IMG_4334

My friend Lisa Friesen Collins started out as a grade school Crossing Guard and then moved on to be an Educational Assistant for a kindergarten class. She continues to entertain us with posts on Facebook, which many of us think are blog-worthy. Here are a few:

Life as a Crossing Guard isn’t boring that’s for sure. Take away the rude drivers and I’m left with interestingly fun kiddos. I have the group of boys who run or bike as fast as they can to get to their destination; the boy who moves slower then molasses on a winters’ morning, but talks non-stop as he strolls across the street; and then the group of girls who slow down so they miss the light – so they can talk with me a bit longer. I’ve gotten attached to these kids. I love it.

Today, this little boy, probably first grade, came walking up to the corner in full cover. I said, “Wow Batman, you look awesome!” He answered, “My mom said I needed a light jacket, but this works better and I have a hat and mask!” Off he headed down the hill, bat ears flapping and cape flying. (With his mom not far behind, half embarrassed and half in hysterics!) I love this job!

Life as an Educational Assistant isn’t boring either.

Did I really just have to tell some first-grade boys, “Do not lick the monkey bar poles”? Funny – but wouldn’t have been funny had I not caught them in time.

What a fun day, making Christmas ornaments with kindergarteners. “Ms. Lisa, you can never have too much glitter!” That is so true sweetie! Nothing like glitter and glue and 12 kindergartener hands “helping” me.

File this under “Only In A Colorado School.” My daughter relayed this note-worthy exchange in her science class:

  • Student: “Ms. ______, have you ever looked at a marijuana leaf under a micro scope?”
  • Teacher: “No, can’t say that I have.”
  • Student: “I could bring some in from home so we could all look at it.”
  • Teacher: “Um, I’m not sure that’s legal so let’s not, but thanks for offering.”

My daughter to me: “Well, we all know what goes on at their house!”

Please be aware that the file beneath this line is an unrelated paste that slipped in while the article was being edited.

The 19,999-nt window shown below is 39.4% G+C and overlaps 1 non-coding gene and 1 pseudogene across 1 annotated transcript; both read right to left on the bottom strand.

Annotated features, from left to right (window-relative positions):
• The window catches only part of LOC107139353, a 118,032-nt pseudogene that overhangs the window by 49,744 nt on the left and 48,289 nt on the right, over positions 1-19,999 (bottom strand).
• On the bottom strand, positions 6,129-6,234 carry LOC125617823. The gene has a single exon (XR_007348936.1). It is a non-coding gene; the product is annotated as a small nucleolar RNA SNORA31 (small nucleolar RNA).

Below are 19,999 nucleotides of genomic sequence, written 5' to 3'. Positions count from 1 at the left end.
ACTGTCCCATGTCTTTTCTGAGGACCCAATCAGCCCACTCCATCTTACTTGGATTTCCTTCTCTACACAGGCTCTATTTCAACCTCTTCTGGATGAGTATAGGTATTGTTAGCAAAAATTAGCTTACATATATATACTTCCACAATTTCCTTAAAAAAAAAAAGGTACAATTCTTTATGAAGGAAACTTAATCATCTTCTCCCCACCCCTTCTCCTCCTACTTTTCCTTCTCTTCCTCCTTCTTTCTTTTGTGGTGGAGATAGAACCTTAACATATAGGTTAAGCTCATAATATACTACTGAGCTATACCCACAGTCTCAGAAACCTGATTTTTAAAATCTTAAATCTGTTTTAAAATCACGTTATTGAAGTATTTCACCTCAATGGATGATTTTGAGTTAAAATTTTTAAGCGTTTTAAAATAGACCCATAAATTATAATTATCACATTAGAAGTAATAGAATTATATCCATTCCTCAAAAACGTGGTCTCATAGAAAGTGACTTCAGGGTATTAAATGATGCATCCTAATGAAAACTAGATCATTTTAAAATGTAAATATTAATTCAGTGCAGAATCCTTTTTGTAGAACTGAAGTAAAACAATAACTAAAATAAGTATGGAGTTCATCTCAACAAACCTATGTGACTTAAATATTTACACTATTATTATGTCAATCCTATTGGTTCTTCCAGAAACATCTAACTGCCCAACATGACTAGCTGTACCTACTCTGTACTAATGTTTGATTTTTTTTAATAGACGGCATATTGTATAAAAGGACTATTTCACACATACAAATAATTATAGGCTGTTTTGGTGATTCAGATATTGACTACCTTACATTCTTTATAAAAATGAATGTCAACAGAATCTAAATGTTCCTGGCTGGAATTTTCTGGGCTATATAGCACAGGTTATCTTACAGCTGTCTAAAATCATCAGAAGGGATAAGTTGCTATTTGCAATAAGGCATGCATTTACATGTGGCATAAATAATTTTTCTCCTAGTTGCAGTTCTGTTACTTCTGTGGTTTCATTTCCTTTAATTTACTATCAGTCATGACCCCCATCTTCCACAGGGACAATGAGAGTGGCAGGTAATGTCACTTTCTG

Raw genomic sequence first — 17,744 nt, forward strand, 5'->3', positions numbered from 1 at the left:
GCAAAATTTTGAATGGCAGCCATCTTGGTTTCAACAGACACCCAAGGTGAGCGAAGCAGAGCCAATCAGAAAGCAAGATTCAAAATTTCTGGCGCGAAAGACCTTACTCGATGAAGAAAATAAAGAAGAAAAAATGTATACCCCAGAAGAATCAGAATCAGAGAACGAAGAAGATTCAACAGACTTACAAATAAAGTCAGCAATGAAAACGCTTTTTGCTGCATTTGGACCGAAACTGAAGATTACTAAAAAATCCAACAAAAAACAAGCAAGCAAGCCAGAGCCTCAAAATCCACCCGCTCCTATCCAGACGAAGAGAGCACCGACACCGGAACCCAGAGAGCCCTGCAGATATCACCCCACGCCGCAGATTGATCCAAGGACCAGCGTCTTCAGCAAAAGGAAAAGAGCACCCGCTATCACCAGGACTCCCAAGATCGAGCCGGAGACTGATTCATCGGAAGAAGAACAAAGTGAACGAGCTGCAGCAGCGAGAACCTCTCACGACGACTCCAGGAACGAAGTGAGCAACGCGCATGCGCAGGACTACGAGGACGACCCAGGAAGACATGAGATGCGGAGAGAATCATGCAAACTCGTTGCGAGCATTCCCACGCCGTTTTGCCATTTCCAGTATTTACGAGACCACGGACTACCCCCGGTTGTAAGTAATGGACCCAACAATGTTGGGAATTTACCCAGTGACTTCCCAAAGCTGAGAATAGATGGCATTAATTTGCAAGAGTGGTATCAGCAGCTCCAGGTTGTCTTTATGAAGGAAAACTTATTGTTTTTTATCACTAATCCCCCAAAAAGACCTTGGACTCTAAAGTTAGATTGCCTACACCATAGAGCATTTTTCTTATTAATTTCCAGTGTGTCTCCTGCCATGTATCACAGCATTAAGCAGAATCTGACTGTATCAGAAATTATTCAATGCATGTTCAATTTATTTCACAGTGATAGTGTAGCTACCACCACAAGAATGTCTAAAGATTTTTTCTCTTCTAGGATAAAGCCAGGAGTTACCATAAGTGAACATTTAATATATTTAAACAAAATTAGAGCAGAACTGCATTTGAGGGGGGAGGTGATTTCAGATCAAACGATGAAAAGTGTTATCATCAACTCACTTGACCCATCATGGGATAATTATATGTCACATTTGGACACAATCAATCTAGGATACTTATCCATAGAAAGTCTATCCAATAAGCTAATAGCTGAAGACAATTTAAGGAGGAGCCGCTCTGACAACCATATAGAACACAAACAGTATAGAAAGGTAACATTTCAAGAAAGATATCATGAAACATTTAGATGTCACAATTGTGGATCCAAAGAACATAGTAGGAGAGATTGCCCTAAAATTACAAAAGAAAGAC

And then there was the school dance:

  • Mrs. Collins!!!! Did you hear about the school dance party?
  • Yes, I did. Are you going?
  • Yes! Are you?
  • I don’t know, are you asking me to go to the dance with you?
  • (Silent big-eyed stare.)
Um, I though you were married already cause your kinda old.

Comments to kids today:

  1. No armpit tooting at school. I don’t care how funny it sounds, please stop.
  2. No, the field is not full of dog poo. Those are dirt clods from lawn aeration. (Explain what lawn aeration is. Repeated this at least 25 times.)
  3. STOP! No throwing dirt clods at each other! (Repeated this at least 25 times.)

 

And yet those cute, goofy, irritating, sometimes gross, kids fill my day with laughter and joy!

The above experiences are from 2015 and 2016, yet they are not that much different from Sharing Time in the kindergarten class in Valdez, Alaska, in 1954, as experienced by Anna Bortel:

“The children always surprised and delighted me with their revelations. One day, Penny shared. Her chair was next to mine, and she leaned against me, her blond curls tumbling upon her cherub face. ‘Go ahead,’ I whispered. Taking a deep breath, she asked her classmates, ‘Should three-year-olds still be wetting their pants?’ I stifled a laugh. Not a single child thought this was amusing and she and the other five-year-olds wrestled soberly with the issue; all the while she unconsciously reached over and played with the back of my hair. Then she turned to me, ‘Miss Bortel, what do you think?’ I felt the gentle spray of moisture on my face as she exhaled with each lisped word.

Another time, a boy explained that he awoke to find a longshoreman in bed with his mother. These small folks grappled with big issues, and unreservedly offered their opinions.

One fall day, a child carried a leaf to class and asked why the once green leaf was now yellow. Following a mini-lecture on frost, a boy piped up, ‘I hope Jack Frost doesn’t land on me and change my color.’ The earnest faces around me pondered that same thought.”

(Excerpt from ‘A’ is for Alaska: Teacher to the Territory, by Naomi Gaede Penner.)

 

  1. What were you like as a student? How are you still like that student?

2. What were your insecurities in school and/or weakness in specific subjects?

3. What games did you play at recess?

4. Who were your friends? Did you have many or few? What kind did you choose?

5. How can you connect to your child/grandchildren/special youngsters because of your    own experiences?

  • Note to educators and parents: the Reader’s Guides in the back of Naomi Gaede Penner’s Alaska books are perfect for book reports, grades 6 – 12.

 

(Published in The Country Register, Kansas, August/September 2016 issue)

All text is Copyright © Naomi Gaede-Penner. All Rights Reserved.

Advertisements